This blog post was written by team member Fox Piacenti.
Travel’s been rare over the last year. Recently, our CEO Xavier and I flew into Cambridge and sat down with several clients and community members. It was the first time in a long time. Over the course of two weeks, each order of coffee came with a splash of the same question. Everyone wanted to know: what does the 2U edX acquisition mean for the Open edX community?
It’s a difficult question to answer— until the close of the deal was announced publicly, the details of the acquisition were hidden. When we met with our clients, they were still up in the air. Now we have a few more details. The things we know so far give us reason to be hopeful.
How Can a For-Profit Entity Acquire a Non-profit like edX?
If you’re like me, you wondered how a for-profit acquires a non-profit company. When a for-profit company buys another one, they pay the shareholders in exchange for their stake in the company. With an $800 million price tag — who gets all that money?
Nonprofits don’t have shareholders. At least, not in the traditional sense. Anant Agarwal, founder of edX and now Chief Open Education Officer at 2U, told us he “could not so much as buy a bicycle” with that money. When a for-profit company buys a non-profit company, the for-profit gets some or all of the assets of the non-profit. In this case, it included things like the contracts edX has with different institutions and the employment of edX’s current staff.
In exchange, the money from the transaction directly funds the nonprofit, reorganized, that will continue under the leadership of edX founders Harvard and MIT. This ensures that the money is not used to enrich specific individuals, but is put toward a purpose in line with the organization’s original goals.
In the case of the 2U edX acquisition, the non-profit will be in charge of the Open edX platform (distinct from the edX brand— as has always been the case). They also get ownership over the code and associated repositories. They can use the income to pay off any debts and hire team members to oversee the project, as well as fund other projects related to online education.
What Will Be the Fate of the Open edX Platform?
We don’t know the full impact. No one knows the answer to many questions about the non-profit. A common concern we’ve heard about the 2U edX acquisition is this: Will the Open edX project now be in the hands of a for-profit company with interests at odds with the community?
In our opinion, no. For one, the non-profit will be in charge of the platform going forward. In fact, this change helps resolve a long-standing conflict of interest where edX had to choose between investing time and resources into edX.org or the Open edX community. To understand why, it’s important to know how edX currently operates.
While almost all content on edX is available for free, edX offers learners the opportunity to pay for a certificate of achievement at the end of a course or program to demonstrate the knowledge they have gained from the content. The courses and programs are provided by Major institutions, along with the guidance of their instructors, through edX.org.
edX open sourced their platform early on and our CEO, Xavier, was the first to open a pull request— on the very day the platform was opened! We’ve been key players in the Open edX community ever since. While edX has been engaged in the community they’ve built around the platform, there has also been some friction.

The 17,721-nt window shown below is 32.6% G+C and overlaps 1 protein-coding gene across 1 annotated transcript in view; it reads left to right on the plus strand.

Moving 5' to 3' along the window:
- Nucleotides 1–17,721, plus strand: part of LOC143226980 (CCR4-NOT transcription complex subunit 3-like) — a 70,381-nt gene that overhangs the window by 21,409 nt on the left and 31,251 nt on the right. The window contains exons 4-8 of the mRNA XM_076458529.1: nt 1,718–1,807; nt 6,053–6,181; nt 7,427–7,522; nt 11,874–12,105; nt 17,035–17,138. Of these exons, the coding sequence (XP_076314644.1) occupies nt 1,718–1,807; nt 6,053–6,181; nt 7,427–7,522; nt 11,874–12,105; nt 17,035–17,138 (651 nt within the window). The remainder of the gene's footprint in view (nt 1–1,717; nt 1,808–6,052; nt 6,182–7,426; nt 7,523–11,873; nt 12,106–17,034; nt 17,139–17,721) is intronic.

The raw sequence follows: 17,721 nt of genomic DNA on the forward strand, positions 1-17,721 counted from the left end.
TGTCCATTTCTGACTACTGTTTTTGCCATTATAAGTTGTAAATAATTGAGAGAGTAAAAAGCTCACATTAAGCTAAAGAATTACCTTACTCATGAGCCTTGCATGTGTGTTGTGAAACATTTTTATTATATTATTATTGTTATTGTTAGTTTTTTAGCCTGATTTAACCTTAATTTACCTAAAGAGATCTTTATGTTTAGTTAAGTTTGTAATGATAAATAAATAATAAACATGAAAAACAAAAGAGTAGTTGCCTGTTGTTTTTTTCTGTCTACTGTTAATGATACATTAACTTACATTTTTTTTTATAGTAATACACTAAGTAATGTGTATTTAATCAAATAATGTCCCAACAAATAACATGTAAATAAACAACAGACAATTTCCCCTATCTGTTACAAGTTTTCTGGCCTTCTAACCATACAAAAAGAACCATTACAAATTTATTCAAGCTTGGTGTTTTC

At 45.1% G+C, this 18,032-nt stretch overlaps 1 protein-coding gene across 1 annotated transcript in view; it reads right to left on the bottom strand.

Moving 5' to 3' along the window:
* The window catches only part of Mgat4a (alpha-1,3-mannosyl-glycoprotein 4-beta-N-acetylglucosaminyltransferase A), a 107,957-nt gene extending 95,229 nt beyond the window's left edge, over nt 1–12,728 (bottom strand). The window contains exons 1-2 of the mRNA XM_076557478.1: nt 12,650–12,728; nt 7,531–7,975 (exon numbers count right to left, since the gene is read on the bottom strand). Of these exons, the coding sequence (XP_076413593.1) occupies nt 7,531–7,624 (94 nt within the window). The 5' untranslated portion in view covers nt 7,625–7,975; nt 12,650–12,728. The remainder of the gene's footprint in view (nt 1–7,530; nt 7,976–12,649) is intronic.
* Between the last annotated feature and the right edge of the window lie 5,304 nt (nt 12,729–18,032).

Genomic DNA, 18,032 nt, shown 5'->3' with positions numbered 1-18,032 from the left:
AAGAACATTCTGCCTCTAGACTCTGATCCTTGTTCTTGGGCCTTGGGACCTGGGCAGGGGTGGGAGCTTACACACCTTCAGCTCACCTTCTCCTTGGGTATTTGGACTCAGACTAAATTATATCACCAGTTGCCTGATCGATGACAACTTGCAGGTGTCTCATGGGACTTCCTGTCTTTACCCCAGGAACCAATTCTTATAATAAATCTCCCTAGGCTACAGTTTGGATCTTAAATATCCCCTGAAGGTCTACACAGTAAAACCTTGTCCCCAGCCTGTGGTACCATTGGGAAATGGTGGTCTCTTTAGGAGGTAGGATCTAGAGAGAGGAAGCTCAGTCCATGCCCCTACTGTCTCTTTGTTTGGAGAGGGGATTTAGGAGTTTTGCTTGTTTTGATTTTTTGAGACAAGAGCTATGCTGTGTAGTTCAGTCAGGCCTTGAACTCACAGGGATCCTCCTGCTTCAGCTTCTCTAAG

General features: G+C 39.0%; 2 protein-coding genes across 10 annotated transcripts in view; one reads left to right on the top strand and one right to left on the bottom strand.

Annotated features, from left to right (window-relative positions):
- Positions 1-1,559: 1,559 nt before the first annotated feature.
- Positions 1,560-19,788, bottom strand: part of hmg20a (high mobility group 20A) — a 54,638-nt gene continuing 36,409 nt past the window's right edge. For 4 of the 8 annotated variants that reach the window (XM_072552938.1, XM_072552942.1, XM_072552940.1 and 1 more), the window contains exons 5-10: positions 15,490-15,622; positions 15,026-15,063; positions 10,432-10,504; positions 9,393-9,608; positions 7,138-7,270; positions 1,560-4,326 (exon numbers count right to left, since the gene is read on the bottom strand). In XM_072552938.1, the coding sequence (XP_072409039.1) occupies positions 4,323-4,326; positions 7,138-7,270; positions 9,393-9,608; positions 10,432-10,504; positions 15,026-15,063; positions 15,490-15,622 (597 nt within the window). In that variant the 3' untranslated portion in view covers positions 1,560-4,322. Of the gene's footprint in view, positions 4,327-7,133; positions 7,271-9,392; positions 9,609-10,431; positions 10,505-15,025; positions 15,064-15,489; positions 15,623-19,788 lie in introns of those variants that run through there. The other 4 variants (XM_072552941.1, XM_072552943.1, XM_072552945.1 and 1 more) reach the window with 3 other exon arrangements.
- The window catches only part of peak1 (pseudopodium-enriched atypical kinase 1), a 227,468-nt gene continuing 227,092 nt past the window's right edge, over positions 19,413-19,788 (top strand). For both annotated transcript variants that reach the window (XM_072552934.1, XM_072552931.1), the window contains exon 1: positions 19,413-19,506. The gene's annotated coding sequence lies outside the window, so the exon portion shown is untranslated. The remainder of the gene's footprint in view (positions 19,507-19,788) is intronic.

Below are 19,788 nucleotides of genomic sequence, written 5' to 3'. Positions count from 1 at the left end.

How the 2U edX Acquisition Could Solve Long-Standing Collaboration Issues
edX has a model that includes both a free and paid track for courses in order to continue funding their mission to “Increase access to high-quality education for everyone, everywhere”. That means the thrust of their focus has been on achieving this goal. The open source project and its community continued to fuel vibrant contributions to the edX platform and mission. However, despite both edX and the Open edX community wanting to increase focus and investment in the development of Open edX, it could not be the first priority for the organization at the time. Even if it is ‘non-profit’, it still required revenue to run.
As a result, edX focused the platform on its specific use case. The non-profit could change this. With the $800 million price tag of the 2U edX acquisition, the nonprofit will have the resources to last for a long time, perhaps indefinitely, without needing to worry about funding.
With a dedicated team that has a major goal of pushing the platform forward, the entire community stands to gain. This team will not have the same pressures to prioritize edX-specific goals for the codebase over other teams. We still expect 2U to have major (perhaps the largest) influence over the codebase. After all, they will be the biggest users and contributors. But this layer of separation will put organizations from the rest of the community on more even footing.
Our Hopes Going Forward
As a member of OpenCraft, I’ve enjoyed working on the Open edX platform. edX’s work has allowed us to build a thriving business making Open Source software— a job many developers long to have. The signs I’ve seen talking with edX team members, and members of the community at large, make me hopeful. The Open edX project is about to get a large boost from the arrival of a well-funded non-profit focused on the project and the community, as well as a new, large contributor with 2U. We gladly welcome both in the growing Open edX community.